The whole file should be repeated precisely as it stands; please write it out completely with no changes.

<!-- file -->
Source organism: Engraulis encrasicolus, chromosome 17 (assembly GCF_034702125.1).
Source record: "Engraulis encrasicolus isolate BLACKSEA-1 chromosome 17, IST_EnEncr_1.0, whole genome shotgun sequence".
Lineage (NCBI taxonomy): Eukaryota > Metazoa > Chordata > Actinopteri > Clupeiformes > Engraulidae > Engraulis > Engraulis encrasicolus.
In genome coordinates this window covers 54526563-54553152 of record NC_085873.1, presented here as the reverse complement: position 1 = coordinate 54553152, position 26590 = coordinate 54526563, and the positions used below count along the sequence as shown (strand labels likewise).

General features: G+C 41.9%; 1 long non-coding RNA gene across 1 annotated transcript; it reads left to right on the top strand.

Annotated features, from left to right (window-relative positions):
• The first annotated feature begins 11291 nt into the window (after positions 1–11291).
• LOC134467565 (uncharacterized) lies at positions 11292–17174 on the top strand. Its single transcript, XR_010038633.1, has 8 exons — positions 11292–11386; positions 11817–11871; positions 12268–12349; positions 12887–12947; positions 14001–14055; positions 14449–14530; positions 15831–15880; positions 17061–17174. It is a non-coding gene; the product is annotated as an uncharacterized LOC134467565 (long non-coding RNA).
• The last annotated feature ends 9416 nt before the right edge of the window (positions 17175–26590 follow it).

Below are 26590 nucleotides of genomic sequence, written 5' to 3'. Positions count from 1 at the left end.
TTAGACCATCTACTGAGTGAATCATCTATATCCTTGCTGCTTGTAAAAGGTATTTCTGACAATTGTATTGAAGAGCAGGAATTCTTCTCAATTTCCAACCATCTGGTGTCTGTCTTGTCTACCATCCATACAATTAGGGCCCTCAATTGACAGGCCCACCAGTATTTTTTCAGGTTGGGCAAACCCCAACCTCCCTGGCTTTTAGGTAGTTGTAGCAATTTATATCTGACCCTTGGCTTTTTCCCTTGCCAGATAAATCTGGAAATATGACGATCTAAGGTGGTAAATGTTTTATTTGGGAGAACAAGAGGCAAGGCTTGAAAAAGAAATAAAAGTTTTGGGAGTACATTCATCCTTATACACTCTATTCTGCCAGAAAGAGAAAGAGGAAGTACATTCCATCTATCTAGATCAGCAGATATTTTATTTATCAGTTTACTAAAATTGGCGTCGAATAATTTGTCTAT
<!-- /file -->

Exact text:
Source organism: Engraulis encrasicolus, chromosome 17 (assembly GCF_034702125.1).
Source record: "Engraulis encrasicolus isolate BLACKSEA-1 chromosome 17, IST_EnEncr_1.0, whole genome shotgun sequence".
Lineage (NCBI taxonomy): Eukaryota > Metazoa > Chordata > Actinopteri > Clupeiformes > Engraulidae > Engraulis > Engraulis encrasicolus.
In genome coordinates this window covers 54526563-54553152 of record NC_085873.1, presented here as the reverse complement: position 1 = coordinate 54553152, position 26590 = coordinate 54526563, and the positions used below count along the sequence as shown (strand labels likewise).

General features: G+C 41.9%; 1 long non-coding RNA gene across 1 annotated transcript; it reads left to right on the top strand.

Annotated features, from left to right (window-relative positions):
• The first annotated feature begins 11291 nt into the window (after positions 1–11291).
• LOC134467565 (uncharacterized) lies at positions 11292–17174 on the top strand. Its single transcript, XR_010038633.1, has 8 exons — positions 11292–11386; positions 11817–11871; positions 12268–12349; positions 12887–12947; positions 14001–14055; positions 14449–14530; positions 15831–15880; positions 17061–17174. It is a non-coding gene; the product is annotated as an uncharacterized LOC134467565 (long non-coding RNA).
• The last annotated feature ends 9416 nt before the right edge of the window (positions 17175–26590 follow it).

Below are 26590 nucleotides of genomic sequence, written 5' to 3'. Positions count from 1 at the left end.
TTAGACCATCTACTGAGTGAATCATCTATATCCTTGCTGCTTGTAAAAGGTATTTCTGACAATTGTATTGAAGAGCAGGAATTCTTCTCAATTTCCAACCATCTGGTGTCTGTCTTGTCTACCATCCATACAATTAGGGCCCTCAATTGACAGGCCCACCAGTATTTTTTCAGGTTGGGCAAACCCCAACCTCCCTGGCTTTTAGGTAGTTGTAGCAATTTATATCTGACCCTTGGCTTTTTCCCTTGCCAGATAAATCTGGAAATATGACGATCTAAGGTGGTAAATGTTTTATTTGGGAGAACAAGAGGCAAGGCTTGAAAAAGAAATAAAAGTTTTGGGAGTACATTCATCCTTATACACTCTATTCTGCCAGAAAGAGAAAGAGGAAGTACATTCCATCTATCTAGATCAGCAGATATTTTATTTATCAGTTTACTAAAATTGGCGTCGAATAATTTGTCTAT